By Jenna Johnson and Kevin Sieff
Washington Post Staff Writers
Friday, November 19, 2010; B01
While federal officials announced plans this week to outlaw alcoholic energy drinks such as Four Loko, five 20-somethings living in a Columbia Heights group house hatched a plan of their own: Anytime someone sees Four Loko for sale, buy as much as possible.
The housemates have only a half-dozen cans so far, but they are hoping to stockpile several dozen. Then, once the caffeinated version of beverage is formally pulled from shelves and no longer sold legally, they will host a massive Four Loko party.
"We will be the last earthlings to enjoy the taste of Four Loko," said Tom Grahsler, 26, whose favorite flavors are watermelon and fruit punch. "I'm pretty sad to see it go."
In a series of high-profile incidents, dozens of college students have been treated for alcohol poisoning after overindulging in Four Loko and similar products, and several states and universities then banned the drinks. Sen. Charles E. Schumer (D-N.Y.) has been one of the most vocal opponents of the potent drinks, calling them "dangerous and toxic brews."
Experts say that the high levels of both alcohol and caffeine in the beverages create a "wide-awake drunk" that makes it difficult for people to realize how intoxicated they are and enables them to consume far more alcohol than they otherwise would without passing out. That puts them at increased risk for alcohol poisoning, engaging in such risky behavior as driving drunk and committing or being the victims of sexual assaults.
On Wednesday, several federal agencies responded aggressively, telling four manufacturers to stop distributing the products within the next two weeks. The Food and Drug Administration deemed the alcoholic energy drinks unsafe and illegal.
Four Loko, the most popular of the bunch, has been nicknamed "blackout in a can." The colorful 23.5-ounce cans contain as much alcohol as several beers and as much caffeine as a strong cup of coffee - all for about $2.50. The makers of Four Loko have already agreed to remove caffeine and other substances from the product.
News of the impending ban has raised awareness of the dangers of mixing alcohol with caffeine - and prompted mockery from college students who disagree with the decision. A YouTube video shows people how to make their own Four Loko using an energy drink, caffeine tablets, Jolly Rancher candy and malt alcohol. Some fans changed their Facebook profile photos to tributes proclaiming, "Viva la Vida Loko" and "Save Loko."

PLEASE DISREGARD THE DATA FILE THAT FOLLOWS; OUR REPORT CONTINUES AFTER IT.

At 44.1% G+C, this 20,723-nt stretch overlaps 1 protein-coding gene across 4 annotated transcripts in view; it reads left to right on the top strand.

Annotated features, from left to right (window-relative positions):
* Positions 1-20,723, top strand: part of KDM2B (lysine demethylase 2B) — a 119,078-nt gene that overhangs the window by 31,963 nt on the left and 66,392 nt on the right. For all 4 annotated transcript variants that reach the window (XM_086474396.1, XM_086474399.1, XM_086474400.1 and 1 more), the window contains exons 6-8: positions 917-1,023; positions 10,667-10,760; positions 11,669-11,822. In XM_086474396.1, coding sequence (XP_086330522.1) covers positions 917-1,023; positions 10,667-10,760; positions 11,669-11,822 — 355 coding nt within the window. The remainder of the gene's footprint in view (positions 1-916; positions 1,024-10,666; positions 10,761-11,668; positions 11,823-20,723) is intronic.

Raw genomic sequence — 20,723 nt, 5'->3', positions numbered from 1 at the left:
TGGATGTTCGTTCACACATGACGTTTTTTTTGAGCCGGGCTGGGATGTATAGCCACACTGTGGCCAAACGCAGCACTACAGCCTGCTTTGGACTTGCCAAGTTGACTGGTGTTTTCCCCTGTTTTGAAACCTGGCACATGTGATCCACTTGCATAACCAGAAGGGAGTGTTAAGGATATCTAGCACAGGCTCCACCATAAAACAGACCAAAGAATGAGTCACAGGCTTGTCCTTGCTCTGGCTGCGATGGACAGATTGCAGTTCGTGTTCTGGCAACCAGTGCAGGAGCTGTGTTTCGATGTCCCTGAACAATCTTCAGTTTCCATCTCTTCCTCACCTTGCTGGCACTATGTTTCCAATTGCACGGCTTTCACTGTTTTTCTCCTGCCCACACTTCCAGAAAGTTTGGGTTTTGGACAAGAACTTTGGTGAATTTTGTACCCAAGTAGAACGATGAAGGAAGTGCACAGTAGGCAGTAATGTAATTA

"It's amazing how people have come together around this," said Greg Gerlach, an American University sophomore who has stockpiled more than 50 cans of Four Loko.
Gerlach, an economics major, understands the forces of supply and demand - and he hopes to make some quick cash off the ban.
"I can buy it for around $2 a can, and as stores sell out, people are willing to pay more," said Gerlach, who said he was 21. "People know I'm selling it. Everyone knows I'm obsessed with this stuff."
Several liquor stores near American and Georgetown University reported a surge in Four Loko sales Wednesday and Thursday. Foggy Bottom Grocery, near the George Washington University campus, also saw a bump in sales, said owner Kris Hart, who planned to pull the product from his shelves Thursday afternoon. He said he's opposed to the drink because it's clearly marketed to young people, who often don't realize that drinking a can of Four Loko is not like having a standard drink.
Hart said he carried the product so he could compete with the numerous other liquor stores near campus. He said he has been meeting with university and city officials since October, begging them to ban the product from all stores.
"There was an absolute demand. Kids would come in for a four-pack of Four Loko, a case of beer and maybe some sandwiches," he said. "I'm thrilled that they are banning it. . . . I know my competitors are stocking up on it just in case there's a run on it, just in case it becomes like Prohibition."
And there are still people out there who have not tried Four Loko - such as Amanda Foster.
"There was so much in the media about it that I wanted to try it," said Foster, 28, who works in government affairs for a corporation in the District. "Now I'm set on trying it because it's going to be banned forever."
A few of Foster's friends are hosting a "Four Loko tasting party" Saturday night, and one of the organizers visited several liquor stores Thursday afternoon to buy up more than 50 cans of the drink in all eight flavors. Chances are it won't be the only Four Loko party raging this weekend.
"It's the end of an era," said Joey Maier, 21, a junior at American. "This was the drink of the semester."